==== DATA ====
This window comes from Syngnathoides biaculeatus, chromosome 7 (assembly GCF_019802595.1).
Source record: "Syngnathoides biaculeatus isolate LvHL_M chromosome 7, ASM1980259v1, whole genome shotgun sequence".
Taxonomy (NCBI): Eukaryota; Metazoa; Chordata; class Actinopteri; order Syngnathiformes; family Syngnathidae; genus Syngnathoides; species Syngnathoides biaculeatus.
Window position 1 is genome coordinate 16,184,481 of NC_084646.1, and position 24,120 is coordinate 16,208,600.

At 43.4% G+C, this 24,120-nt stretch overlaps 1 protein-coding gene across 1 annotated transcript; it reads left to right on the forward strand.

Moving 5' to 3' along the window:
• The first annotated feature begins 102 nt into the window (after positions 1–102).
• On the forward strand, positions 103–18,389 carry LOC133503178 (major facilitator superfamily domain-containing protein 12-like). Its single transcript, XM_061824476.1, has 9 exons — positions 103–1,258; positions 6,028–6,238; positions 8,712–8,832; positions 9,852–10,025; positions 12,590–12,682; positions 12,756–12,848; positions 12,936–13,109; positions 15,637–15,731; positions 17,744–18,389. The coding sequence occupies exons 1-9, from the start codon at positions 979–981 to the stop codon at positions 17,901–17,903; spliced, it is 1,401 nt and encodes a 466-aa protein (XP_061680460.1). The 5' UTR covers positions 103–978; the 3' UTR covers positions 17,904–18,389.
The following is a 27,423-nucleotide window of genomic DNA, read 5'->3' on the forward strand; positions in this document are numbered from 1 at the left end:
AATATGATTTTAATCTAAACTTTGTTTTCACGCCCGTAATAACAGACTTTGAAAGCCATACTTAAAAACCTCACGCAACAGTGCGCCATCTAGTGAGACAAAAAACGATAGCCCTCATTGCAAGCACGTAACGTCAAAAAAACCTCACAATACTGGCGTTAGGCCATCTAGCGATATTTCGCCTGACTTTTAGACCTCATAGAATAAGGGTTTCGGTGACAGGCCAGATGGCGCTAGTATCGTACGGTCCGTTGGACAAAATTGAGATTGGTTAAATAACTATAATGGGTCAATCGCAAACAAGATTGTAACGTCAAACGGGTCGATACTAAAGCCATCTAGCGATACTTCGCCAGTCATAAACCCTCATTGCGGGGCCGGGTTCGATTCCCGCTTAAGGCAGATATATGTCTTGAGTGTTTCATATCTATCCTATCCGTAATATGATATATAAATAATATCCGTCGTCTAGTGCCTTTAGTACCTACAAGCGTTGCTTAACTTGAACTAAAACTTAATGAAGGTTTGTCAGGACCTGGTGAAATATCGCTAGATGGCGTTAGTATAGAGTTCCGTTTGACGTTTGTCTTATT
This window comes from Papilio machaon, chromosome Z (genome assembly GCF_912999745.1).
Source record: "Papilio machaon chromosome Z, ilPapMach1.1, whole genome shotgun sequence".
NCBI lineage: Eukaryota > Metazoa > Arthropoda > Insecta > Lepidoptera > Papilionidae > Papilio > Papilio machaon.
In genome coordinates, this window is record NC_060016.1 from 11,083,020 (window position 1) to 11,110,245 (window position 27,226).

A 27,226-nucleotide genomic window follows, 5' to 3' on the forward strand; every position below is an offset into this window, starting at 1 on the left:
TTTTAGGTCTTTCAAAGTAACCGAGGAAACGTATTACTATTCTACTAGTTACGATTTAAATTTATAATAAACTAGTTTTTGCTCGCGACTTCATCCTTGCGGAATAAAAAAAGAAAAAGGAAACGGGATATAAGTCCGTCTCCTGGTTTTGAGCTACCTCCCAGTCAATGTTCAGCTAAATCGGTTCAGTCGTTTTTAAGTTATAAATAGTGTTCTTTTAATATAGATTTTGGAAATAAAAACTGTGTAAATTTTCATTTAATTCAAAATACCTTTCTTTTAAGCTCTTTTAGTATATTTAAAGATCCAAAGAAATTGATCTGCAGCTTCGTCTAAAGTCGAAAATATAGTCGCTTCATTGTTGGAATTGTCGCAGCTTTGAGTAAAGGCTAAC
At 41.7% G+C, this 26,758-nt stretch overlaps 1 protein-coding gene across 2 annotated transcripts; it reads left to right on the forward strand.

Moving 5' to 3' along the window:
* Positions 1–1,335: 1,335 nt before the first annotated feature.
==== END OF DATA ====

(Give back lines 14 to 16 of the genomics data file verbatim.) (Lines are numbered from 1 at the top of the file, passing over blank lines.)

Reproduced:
In genome coordinates, this window is record NC_060016.1 from 11,083,020 (window position 1) to 11,110,245 (window position 27,226).

A 27,226-nucleotide genomic window follows, 5' to 3' on the forward strand; every position below is an offset into this window, starting at 1 on the left:
TTTTAGGTCTTTCAAAGTAACCGAGGAAACGTATTACTATTCTACTAGTTACGATTTAAATTTATAATAAACTAGTTTTTGCTCGCGACTTCATCCTTGCGGAATAAAAAAAGAAAAAGGAAACGGGATATAAGTCCGTCTCCTGGTTTTGAGCTACCTCCCAGTCAATGTTCAGCTAAATCGGTTCAGTCGTTTTTAAGTTATAAATAGTGTTCTTTTAATATAGATTTTGGAAATAAAAACTGTGTAAATTTTCATTTAATTCAAAATACCTTTCTTTTAAGCTCTTTTAGTATATTTAAAGATCCAAAGAAATTGATCTGCAGCTTCGTCTAAAGTCGAAAATATAGTCGCTTCATTGTTGGAATTGTCGCAGCTTTGAGTAAAGGCTAAC